Coca-Cola Experiments with Isolation and Friendship in China


Isolation and loneliness may seem like an odd foundation for a Coca-Cola campaign, but in China, the brand is aiming to bring the smile associated with Coke to a generation afflicted with such attributes as they try to find their way in suddenly booming metropolises.

Coca-Cola’s “Friendship Experiment” aims to capture moments of “happiness creation” by inviting “complete strangers to come together and share a moment of connection.” It’s an effort by Chinese photographer Kurt Tang to combat what he saw as the “dispiriting sense of isolation and loneliness” found today in China’s cities.

“We even date through virtual social networks instead of more intimate, human close-in-person communications,” Kurt Tang, the photographer and ‘Happiness Creator’ of the Friendship Experiment, told brandchannel. Tang’s photo and video collection, a project that used Coke to bring urbanites together, recently showed at the Fei Gallery in that same city. Notably, the photo exhibition does not contain Coke bottles or products, although some of the videos do.[more]

“Due to its devastating speed of development, these symptoms have hit Chinese urban inhabitants more aggressively and recklessly,” said Tang. “The very city space of Chinese cities have been severely, or in some cases, completely reshaped to the point that neither city locals nor migrants from the countryside are capable of adopting.”

“This optimistic message affects a gradual but very real improvement in the lives of all Chinese,” commented Martin Murphy, Managing Director for Global Brand Management of Ogilvy Shanghai. He sees Coke aiming for higher brand messaging ground across the nation, “aspiring not to be a marketing leader, but a cultural leader and contributor in China.”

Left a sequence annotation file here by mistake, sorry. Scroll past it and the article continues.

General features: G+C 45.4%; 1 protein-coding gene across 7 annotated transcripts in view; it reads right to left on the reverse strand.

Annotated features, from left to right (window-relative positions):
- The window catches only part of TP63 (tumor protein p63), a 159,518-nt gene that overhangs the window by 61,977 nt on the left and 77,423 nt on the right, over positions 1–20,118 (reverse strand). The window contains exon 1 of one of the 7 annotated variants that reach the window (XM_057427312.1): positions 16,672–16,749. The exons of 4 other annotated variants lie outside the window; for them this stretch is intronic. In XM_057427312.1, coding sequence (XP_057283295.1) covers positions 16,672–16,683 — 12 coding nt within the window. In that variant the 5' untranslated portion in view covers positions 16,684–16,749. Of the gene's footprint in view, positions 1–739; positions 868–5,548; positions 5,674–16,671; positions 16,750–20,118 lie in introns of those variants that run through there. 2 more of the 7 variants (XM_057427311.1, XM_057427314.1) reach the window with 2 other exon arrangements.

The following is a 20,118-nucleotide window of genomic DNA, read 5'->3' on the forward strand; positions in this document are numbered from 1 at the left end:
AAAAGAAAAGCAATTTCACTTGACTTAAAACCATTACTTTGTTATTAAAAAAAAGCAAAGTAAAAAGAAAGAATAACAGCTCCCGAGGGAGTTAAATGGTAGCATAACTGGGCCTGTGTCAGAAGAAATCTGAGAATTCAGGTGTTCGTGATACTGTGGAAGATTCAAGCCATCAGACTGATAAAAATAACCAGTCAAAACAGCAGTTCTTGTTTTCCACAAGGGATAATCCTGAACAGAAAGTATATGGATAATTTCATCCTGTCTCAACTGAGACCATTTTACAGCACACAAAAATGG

Coke also recently donated 10 million RMB to the Sichuan earthquake relief, including 2.4 million bottles of water.

Like so many others, Coke’s pivot to connect emotionally with Chinese consumers stems from expectations that the nation will soon be its largest single market.

Emotional connections like the one aimed for in the “Friendship Experiment” are a hot new target for messaging. Both Oreo and Pepsi have—somewhat successfully—leveraged Chinese family values and cultural traditions as a way to forge emotional connections between brand and consumer. But tapping into what is seen as a negative in the hopes of bringing about a positive reaction is a brave new world for such a large brand.

Not that everyone is buying it. “Far from there being a sense of isolation and loneliness, I think it’s provably the case that Chinese city dwellers have never felt more connected to each other,” said Adam Minter, a longtime Shanghai-based columnist for Bloomberg World View and author of an upcoming book, Junkyard Planet, about globalized recycling including China.

Minter credits this closeness to the same social media and online life that Tang sees as a social wedge. “In the Coke photos, I don’t see lonely people suddenly coming together as friends. Rather, I see the real world manifestation of the virtual bonds that are quietly, but crucially, tying Chinese city dwellers closer together by the day,” added Minter.

One place China’s booming online lifestyle is seen as a positive for Tang and Coke is how the campaign is making use of social media as an amplifier. Ogilvy’s Murphy said he hopes the campaign will spark conversations with “questions such as ‘Are our self-imposed barriers towards strangers justified?’ and ‘Weren’t all friends strangers once?'”

Ultimately, maybe even ironically, this online discussion will occur on the same platform that Coke’s “experiment” was designed to judge.

“有创意,赞!” (“Very creative, great!”) wrote Weibo user “dudu兔.” That’s a start.